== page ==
In 1996, the Hewlett Foundation invited NC State to submit a proposal dealing with general education at a research university. The Council on Undergraduate Education responded to this challenge. The application was successful and the Hewlett Initiative began its two-year program in the fall of 1997. One of the results of the Hewlett Initiative was a conviction felt by many of its participants that a first-year seminar, in which students become genuine inquirers, could make a significant impact on subsequent general education experiences, as well as courses in the major. An FYI program seemed like a good way to begin changing the way students approach all their university courses, including large lecture courses.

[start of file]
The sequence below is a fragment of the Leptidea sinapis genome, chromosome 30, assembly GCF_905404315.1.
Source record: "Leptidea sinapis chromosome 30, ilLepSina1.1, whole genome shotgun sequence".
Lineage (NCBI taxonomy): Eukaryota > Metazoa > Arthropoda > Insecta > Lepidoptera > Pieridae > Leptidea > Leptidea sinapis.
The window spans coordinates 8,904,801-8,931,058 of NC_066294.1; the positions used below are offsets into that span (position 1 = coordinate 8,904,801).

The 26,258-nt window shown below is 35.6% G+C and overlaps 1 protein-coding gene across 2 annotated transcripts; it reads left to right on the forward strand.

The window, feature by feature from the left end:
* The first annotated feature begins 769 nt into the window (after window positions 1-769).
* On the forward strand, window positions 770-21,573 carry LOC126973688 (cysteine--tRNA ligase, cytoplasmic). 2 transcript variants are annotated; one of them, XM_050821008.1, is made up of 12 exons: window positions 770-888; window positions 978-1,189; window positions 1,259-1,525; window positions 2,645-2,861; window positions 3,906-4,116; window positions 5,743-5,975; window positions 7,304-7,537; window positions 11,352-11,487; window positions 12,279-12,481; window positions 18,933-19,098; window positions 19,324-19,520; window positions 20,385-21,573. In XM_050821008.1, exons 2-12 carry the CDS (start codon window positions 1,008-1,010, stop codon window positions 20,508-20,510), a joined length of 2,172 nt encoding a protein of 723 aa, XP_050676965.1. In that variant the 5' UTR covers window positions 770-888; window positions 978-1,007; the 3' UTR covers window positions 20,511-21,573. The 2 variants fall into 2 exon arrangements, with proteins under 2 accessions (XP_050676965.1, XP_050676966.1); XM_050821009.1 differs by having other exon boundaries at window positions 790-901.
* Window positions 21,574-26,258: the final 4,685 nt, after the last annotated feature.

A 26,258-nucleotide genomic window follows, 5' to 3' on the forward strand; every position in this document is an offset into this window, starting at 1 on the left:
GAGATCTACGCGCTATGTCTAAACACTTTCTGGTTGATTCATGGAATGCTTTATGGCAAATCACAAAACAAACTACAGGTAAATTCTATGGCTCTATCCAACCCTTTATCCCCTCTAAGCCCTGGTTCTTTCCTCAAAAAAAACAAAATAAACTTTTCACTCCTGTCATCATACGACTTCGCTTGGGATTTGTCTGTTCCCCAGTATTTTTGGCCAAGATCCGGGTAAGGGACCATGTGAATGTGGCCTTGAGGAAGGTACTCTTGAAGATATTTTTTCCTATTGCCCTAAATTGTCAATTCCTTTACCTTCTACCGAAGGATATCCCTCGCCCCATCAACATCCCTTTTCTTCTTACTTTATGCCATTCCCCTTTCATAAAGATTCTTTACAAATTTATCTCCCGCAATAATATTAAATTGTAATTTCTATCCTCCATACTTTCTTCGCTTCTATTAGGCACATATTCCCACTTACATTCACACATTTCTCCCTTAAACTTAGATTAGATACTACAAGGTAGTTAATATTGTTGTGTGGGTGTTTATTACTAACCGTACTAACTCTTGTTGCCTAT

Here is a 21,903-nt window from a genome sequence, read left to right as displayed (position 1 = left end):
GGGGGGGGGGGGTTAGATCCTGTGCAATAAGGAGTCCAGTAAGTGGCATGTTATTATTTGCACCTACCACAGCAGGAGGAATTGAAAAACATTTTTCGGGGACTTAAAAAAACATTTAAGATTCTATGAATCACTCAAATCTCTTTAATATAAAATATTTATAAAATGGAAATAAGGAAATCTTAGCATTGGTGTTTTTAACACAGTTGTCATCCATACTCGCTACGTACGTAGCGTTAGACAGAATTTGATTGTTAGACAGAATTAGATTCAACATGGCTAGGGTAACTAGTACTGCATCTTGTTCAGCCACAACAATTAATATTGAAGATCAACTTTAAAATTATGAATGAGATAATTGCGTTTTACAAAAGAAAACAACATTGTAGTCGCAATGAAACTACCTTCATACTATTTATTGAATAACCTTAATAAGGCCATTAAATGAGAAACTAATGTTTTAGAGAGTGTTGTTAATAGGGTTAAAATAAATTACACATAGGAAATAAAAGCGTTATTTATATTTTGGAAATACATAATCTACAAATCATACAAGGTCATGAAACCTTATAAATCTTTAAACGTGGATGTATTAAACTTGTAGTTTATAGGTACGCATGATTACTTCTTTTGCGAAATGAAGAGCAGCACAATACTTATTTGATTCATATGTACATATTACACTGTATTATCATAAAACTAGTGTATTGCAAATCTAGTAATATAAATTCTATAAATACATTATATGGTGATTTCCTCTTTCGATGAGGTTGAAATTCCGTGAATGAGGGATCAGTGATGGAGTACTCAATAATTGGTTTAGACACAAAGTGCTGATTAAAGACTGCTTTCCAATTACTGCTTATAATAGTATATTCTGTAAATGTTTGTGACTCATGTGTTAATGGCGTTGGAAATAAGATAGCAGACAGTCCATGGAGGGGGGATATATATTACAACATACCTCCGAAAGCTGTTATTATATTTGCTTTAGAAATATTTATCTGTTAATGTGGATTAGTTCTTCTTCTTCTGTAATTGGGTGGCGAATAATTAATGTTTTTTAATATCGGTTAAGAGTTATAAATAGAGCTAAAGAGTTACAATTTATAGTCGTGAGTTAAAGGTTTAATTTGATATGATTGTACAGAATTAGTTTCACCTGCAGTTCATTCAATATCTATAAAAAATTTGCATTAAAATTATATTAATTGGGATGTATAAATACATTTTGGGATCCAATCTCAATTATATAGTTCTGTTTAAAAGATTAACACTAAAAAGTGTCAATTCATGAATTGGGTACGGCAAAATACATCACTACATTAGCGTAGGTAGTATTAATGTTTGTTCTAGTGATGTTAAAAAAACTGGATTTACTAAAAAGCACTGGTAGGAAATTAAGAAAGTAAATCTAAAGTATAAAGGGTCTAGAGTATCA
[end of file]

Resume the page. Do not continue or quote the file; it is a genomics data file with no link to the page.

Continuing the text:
First-Year Inquiry pilot seminars began in the fall of 1999 with seven offerings, followed by three in the spring of 2000, seventeen in fall 2000, and eleven in spring 2001.

The purposes of the pilot are

  1. to see what difference these courses make in students’ overall learning;
  2. to learn how to integrate what students gain in this program with subsequent courses so that each student’s general education and major program are deepened; and,
  3. to identify problems involved in offering FYI courses and strategies for institutionalizing the program if it turns out to be valuable.